Kite Power Systems (KPS), the company developing innovative new kite power technology in Scotland, has secured £2million equity investment from the Scottish Investment Bank (SIB), the investment arm of Scottish Enterprise. The news was confirmed today (Thursday 22nd June 2017) by Keith Brown, Scottish Government Cabinet Secretary for Economy, Jobs and Fair Work, on a visit to Kellwood Engineering in Dumfries, where KPS’s latest 500kW demonstration model is being manufactured and assembled. Mr Brown was joined on the visit by Paul Wheelhouse, Minister for Business, Innovation and Energy.
The news follows confirmation by KPS in February 2017 that it had re-located from Essex and consolidated all of its activities in Scotland, establishing a research and test facility near Stranraer and a head office in Glasgow. The £2million investment makes SIB the latest investor in KPS, joining E.ON, Schlumberger and Shell Technology Ventures, who announced a combined £5million investment in the company in December 2016.
KPS’s power system features two kites which fly up to an altitude of 1500 feet. Both kites are attached by tethers to a winch system that generates electricity as it spools out. This technology has the potential to transform the global offshore wind generation market, as it is cheaper to manufacture and requires less construction and installation materials than conventional wind turbines.
Economy Secretary Keith Brown said: “Scotland has a long and proud history of innovation and Kite Power Systems’ pioneering approach to harnessing wind energy shows great promise. The company has recently relocated from Essex to Glasgow and this £2m investment from the Scottish Investment Bank will enable it to expand further and demonstrate the latest iteration of its kite power technology in Scotland. Scotland has recently moved into the top group of EU nations as regards innovation performance, and the commercialisation of novel ideas – such as the technology being developed by Kite Power Systems – will help to drive us even further forward.”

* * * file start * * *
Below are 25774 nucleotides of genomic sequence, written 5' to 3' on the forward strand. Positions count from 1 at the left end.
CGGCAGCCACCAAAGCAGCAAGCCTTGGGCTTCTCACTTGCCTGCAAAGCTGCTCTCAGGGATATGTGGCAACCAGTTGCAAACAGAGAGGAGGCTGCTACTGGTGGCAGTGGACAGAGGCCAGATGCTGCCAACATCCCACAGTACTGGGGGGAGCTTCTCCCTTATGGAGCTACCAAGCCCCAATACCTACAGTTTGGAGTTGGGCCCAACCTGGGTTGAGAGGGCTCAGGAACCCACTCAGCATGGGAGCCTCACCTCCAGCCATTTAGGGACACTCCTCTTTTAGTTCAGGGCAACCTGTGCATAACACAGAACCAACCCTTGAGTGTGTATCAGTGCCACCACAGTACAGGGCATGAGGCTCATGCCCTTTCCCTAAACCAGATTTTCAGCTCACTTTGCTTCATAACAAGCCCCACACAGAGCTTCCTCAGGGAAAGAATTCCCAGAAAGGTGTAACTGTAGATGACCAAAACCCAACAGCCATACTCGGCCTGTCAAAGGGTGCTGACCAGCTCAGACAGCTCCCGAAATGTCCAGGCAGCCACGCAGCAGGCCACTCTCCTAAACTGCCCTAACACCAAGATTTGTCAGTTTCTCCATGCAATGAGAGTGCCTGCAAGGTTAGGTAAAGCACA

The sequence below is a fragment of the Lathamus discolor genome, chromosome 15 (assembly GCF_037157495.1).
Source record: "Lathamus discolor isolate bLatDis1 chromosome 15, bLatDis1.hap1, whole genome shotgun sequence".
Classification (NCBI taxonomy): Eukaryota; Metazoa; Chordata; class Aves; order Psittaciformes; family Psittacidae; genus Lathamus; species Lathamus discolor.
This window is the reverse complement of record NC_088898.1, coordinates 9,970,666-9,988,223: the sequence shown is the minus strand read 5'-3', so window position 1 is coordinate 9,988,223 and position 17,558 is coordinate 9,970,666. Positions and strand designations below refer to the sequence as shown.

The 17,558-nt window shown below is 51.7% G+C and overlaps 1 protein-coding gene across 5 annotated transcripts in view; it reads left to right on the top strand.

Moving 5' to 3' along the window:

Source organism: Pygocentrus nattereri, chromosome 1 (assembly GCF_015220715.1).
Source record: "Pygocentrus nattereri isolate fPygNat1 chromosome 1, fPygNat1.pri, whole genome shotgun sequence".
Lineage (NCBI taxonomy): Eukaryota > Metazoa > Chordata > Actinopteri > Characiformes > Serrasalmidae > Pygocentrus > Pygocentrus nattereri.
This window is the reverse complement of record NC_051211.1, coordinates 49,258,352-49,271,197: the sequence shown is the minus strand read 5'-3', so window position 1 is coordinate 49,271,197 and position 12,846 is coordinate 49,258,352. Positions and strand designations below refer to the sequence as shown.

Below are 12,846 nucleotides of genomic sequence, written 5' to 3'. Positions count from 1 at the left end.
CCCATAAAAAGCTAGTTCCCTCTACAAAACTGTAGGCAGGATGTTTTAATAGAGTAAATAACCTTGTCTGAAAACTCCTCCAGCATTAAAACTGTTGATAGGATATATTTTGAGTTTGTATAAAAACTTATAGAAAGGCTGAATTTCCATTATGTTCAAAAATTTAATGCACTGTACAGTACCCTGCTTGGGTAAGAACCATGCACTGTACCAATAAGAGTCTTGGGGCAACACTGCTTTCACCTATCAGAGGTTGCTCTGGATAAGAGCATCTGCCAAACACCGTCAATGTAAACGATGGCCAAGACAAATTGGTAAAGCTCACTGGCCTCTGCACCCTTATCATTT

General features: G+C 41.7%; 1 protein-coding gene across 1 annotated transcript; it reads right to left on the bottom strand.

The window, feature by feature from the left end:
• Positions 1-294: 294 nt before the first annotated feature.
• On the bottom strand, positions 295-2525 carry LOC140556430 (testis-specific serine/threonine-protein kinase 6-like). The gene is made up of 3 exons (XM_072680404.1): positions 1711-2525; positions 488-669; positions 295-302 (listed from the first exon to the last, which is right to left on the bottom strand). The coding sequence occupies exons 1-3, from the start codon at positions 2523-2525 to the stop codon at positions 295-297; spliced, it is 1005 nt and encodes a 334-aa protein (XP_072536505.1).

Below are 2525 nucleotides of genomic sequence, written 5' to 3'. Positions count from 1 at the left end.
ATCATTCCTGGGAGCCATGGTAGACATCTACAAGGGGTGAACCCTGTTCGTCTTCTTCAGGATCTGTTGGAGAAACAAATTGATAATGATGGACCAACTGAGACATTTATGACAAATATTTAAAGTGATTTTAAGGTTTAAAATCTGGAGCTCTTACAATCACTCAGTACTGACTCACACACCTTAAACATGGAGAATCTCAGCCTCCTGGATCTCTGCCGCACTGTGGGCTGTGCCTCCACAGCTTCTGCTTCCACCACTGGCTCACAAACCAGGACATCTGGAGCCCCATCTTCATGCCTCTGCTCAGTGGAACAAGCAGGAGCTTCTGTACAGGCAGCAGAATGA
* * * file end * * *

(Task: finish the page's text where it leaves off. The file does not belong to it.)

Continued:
David Ainsworth, KPS Business Development Director said, “This very welcome new investment from the SIB is an endorsement of the extensive R&D work the KPS team has carried out and is a further vote of confidence in our technology and our business. Along with the support of our other investors, this backing will accelerate KPS’s commercial development plans towards deploying lower cost, deep-water offshore wind energy on a global scale.”
Iain Scott, Chief Financial Officer at Scottish Enterprise, who attended the visit, said: ”Scotland has an excellent track record in renewables innovation, and Kite Power Systems’ decision to move to Scotland is testament to our reputation in this area. Kite Power Systems is a great example of an ambitious and innovative company operating in this sector, and we look forward to continuing to work with the company to build on the success of its prototype.”
KPS has already built a team of 20, mainly engineers and aims to grow to 34 by the end of 2017. The company’s management and design engineering team are based in Glasgow, with a further team of test and development engineers based at the test facility, 8km south east of Stranraer.
The company has been flight testing its current 40kW system there over the past few weeks and has secured planning consent to deploy the new 500kW power system, following delivery of the completed model, during August 2017. This will lead to a planned onshore demonstration array of multiple 500kW systems within the next 3-4 years, elsewhere in Scotland. Thereafter, KPS will develop a 3MW onshore system at the test facility and then deploy a similar sized power system in offshore waters.
Lower capital and operational costs means that kite power generation would not need government subsidies and could be deployed in UK and Irish waters (and other areas of the North Sea) and in waters up to and potentially deeper than 40m found offshore of countries such as Portugal, Japan and the USA. KPS’s kite power technology can also be deployed onshore.